Forgive the preach-y tone, but in this idea of the Constant Choice I’m reminded of one of my favorite quotes by Thomas Merton from his (phenomenal!) essay Gandhi and the One-Eyed Giant: “…love triumphs, at least in this life, not by eliminating evil once and for all but by resisting and overcoming it anew every day.” Choosing nonviolence takes a helluva lot of work. My mother is fond of quoting John Wesley, the (unintentional) founder of the Methodist church, and his belief that human beings are “morally depraved.”

In this vein the act of violence is therefore something gutteral, something insitinctive on an animalistic level. To me, violence is rooted in Hate, which itself is rooted in fear. This idea was thrown around a great deal today as well; children act out in school or domestic violence occurs because of instability, insecurity, distrust- the unknown and subsequent unnerved attitude making a deadly toxin of fear. When we are afraid, we are incapacitated. We are confined to only that which is tangible, and when what is tangible is pain and loss and volatility, we desperately try to escape, to acquire enough power to get the hell out of wherever we are. In this desperation we choose violence; out of fear of returning and desire to remain where we are we fight like hell to keep what ephemeral power we have acquired.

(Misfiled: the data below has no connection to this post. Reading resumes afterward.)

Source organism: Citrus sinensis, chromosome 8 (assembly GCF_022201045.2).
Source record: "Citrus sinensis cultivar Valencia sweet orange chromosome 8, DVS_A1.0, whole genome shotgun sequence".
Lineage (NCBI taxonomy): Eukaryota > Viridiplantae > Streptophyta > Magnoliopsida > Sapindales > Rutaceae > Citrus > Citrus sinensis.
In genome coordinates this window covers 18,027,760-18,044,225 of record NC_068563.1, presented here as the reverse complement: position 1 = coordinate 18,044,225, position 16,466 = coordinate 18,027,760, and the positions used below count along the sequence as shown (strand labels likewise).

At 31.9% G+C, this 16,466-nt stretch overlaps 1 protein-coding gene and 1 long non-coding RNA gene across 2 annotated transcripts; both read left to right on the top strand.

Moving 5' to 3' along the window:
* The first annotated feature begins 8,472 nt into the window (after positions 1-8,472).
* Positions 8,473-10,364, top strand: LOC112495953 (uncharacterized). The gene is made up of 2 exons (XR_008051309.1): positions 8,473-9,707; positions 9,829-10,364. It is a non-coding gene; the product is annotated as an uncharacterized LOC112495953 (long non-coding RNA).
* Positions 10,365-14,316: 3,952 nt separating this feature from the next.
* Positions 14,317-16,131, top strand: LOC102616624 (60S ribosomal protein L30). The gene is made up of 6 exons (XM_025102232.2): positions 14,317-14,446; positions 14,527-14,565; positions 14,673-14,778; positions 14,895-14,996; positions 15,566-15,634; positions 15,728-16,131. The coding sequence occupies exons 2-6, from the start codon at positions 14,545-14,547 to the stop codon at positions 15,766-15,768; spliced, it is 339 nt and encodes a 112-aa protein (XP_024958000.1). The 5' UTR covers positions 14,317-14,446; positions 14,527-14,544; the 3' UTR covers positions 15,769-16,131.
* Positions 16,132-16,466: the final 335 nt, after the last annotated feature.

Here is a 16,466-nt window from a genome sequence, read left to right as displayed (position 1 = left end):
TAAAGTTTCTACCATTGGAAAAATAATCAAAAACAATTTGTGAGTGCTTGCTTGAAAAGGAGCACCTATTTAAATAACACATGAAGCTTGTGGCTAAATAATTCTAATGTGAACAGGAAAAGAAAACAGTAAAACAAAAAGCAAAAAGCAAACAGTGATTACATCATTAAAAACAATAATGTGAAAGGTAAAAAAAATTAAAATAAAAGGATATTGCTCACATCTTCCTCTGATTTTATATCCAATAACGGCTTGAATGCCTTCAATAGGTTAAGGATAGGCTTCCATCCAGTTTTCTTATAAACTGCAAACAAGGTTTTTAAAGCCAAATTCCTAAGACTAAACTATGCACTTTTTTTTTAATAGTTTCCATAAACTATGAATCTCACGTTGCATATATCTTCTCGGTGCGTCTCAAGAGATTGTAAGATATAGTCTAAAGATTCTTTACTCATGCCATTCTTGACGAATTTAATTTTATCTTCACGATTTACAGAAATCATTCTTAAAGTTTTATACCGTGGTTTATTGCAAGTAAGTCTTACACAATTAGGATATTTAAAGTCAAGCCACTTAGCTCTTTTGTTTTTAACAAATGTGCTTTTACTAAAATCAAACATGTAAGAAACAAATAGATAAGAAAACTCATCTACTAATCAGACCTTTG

And so the vicious cycle rotates on.

But with the Choice comes the power to exit. Enter the concrete discussion today from people who support MCC, an organization that explicitly is dedicated to Peace and moral ends by moral means. Right in my little MCC brochure was written their Truth that acts of violence disregard the sanctity of human life and “is destructive and costly, and robs the poor of needed resources.”

Therefore, in order to build capacity (my new favorite phrase) one must create a space for nonviolent education among all people, but most especially the youth. If We from a young age can understand dually we have Rights and therefore Responsibilities, what is not possible?